Much less conspicuous, and consequently not so widely known as the larger Downy Yellow species, the Round-leaved Violet is generally the first of the Violets to appear in blossom. Snuggled beneath the litter of fallen leaves in the seclusion of cool, hilly woods where the ground is moist, but well drained and shaded, this charming little aristocrat of violetdom makes its home. When the warmth of the earliest April showers has dissolved the frost crystals about their roots, and while the belated, cold, damp-laden winds are yet contesting the supremacy of the bright, ever-warming sunshine, the pale yellow flowers bear silent witness to the conflict. And so William Cullen Bryant found it:

"When beechen buds begin to swell,

And woods the bluebirds's warble know, The yellow violet's modest bell

Peeps from the last year's leaves below."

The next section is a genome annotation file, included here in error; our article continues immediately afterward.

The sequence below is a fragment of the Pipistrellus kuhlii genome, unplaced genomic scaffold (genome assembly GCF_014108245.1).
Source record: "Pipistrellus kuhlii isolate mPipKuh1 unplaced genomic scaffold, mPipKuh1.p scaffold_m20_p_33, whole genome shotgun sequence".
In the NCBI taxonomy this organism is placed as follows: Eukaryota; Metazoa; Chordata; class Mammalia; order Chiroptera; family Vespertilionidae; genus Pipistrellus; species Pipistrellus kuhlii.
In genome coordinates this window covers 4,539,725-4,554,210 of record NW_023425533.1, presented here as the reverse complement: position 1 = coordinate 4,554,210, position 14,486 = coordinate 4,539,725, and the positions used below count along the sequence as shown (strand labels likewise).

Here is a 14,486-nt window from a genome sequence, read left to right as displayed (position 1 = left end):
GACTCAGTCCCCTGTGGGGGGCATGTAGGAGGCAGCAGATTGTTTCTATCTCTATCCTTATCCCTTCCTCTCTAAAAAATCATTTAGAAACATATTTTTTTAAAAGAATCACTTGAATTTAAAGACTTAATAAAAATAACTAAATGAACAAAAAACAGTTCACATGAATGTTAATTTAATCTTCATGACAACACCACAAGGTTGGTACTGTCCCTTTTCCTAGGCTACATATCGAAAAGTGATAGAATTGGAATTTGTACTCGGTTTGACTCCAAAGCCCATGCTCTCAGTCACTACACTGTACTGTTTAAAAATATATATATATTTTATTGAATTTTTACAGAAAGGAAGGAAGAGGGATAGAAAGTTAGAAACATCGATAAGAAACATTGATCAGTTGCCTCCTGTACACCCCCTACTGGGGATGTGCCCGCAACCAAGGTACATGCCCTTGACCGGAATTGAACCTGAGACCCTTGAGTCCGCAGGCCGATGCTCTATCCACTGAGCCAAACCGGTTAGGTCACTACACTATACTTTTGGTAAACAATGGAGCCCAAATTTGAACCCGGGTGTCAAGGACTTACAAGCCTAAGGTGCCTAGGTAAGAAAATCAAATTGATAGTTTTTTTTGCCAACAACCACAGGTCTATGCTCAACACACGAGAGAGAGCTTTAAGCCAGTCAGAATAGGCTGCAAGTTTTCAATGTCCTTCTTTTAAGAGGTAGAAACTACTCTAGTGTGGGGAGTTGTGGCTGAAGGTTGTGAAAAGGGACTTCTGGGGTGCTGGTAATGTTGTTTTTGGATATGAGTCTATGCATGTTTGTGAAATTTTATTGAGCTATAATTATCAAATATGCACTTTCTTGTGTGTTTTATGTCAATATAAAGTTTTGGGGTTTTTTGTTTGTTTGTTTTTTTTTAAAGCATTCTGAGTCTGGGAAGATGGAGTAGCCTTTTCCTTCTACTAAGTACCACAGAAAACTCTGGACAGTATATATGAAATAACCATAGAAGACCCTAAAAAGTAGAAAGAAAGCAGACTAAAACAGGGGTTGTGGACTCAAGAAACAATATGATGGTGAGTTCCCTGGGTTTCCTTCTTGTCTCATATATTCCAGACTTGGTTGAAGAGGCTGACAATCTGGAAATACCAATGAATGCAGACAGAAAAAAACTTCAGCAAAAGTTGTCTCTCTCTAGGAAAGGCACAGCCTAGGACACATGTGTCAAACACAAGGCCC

Occasionally I have found the earliest flowers of the Round-leaved Violet only after brushing aside the loose blanket of bleached oak-leaves, which hid them from sight. Their flower and leaf stems are rather short, and the blossoms seem to be contented with a sheltered chink between the fallen leaves, without forcing their way above them, as they do later in the season. During the spring months, while in flower, the plant is quite small and without an abundance of foliage. The early leaves measure from one-half to two inches broad, but they continue to expand, until by midsummer they have increased in size to three or four inches, and form a pretty rosette, flattened against the ground, or very near it. The matured leaf is rounded, with a short cleft between two lobes, forming a heart-shaped structure. The upper surface is smooth, very shiny, and dark green in colour. The under surface is lighter in colour, and the general texture is fine. The edges are slightly scalloped. They are borne on short stems, springing directly from the root. The pale, yellow flower is comparatively small, and has a very short spur. The side petals are bearded, and are finely veined with purple. The flowers hang singly on shortened, slender leafless stems. The thick rootstock sends out runners during July, which bear inconspicuous buds or flowers that never open. They are self-fertilizing, and the seeds ripen within the recurved bud. The Round-leaved Violet ranges throughout the cooler portions from Labrador to Minnesota, and southward to the higher parts of North Carolina.